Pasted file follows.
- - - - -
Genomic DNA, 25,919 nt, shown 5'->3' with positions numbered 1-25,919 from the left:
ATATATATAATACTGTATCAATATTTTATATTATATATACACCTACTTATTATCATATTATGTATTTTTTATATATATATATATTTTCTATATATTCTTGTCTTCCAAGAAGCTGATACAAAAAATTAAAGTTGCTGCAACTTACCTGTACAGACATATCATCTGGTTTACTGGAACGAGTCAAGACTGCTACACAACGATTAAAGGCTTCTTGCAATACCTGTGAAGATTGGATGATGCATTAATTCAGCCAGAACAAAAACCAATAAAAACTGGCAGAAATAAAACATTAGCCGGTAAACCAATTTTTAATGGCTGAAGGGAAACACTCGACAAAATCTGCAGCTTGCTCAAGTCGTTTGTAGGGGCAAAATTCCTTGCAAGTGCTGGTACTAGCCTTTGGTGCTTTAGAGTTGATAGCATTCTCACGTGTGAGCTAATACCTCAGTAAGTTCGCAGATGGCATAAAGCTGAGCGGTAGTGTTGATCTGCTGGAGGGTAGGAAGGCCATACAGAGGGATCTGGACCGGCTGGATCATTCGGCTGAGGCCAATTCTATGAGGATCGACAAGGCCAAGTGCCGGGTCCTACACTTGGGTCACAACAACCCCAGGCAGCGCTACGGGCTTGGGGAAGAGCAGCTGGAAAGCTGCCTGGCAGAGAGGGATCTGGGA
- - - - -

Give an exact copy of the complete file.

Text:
Genomic DNA, 25,919 nt, shown 5'->3' with positions numbered 1-25,919 from the left:
ATATATATAATACTGTATCAATATTTTATATTATATATACACCTACTTATTATCATATTATGTATTTTTTATATATATATATATTTTCTATATATTCTTGTCTTCCAAGAAGCTGATACAAAAAATTAAAGTTGCTGCAACTTACCTGTACAGACATATCATCTGGTTTACTGGAACGAGTCAAGACTGCTACACAACGATTAAAGGCTTCTTGCAATACCTGTGAAGATTGGATGATGCATTAATTCAGCCAGAACAAAAACCAATAAAAACTGGCAGAAATAAAACATTAGCCGGTAAACCAATTTTTAATGGCTGAAGGGAAACACTCGACAAAATCTGCAGCTTGCTCAAGTCGTTTGTAGGGGCAAAATTCCTTGCAAGTGCTGGTACTAGCCTTTGGTGCTTTAGAGTTGATAGCATTCTCACGTGTGAGCTAATACCTCAGTAAGTTCGCAGATGGCATAAAGCTGAGCGGTAGTGTTGATCTGCTGGAGGGTAGGAAGGCCATACAGAGGGATCTGGACCGGCTGGATCATTCGGCTGAGGCCAATTCTATGAGGATCGACAAGGCCAAGTGCCGGGTCCTACACTTGGGTCACAACAACCCCAGGCAGCGCTACGGGCTTGGGGAAGAGCAGCTGGAAAGCTGCCTGGCAGAGAGGGATCTGGGA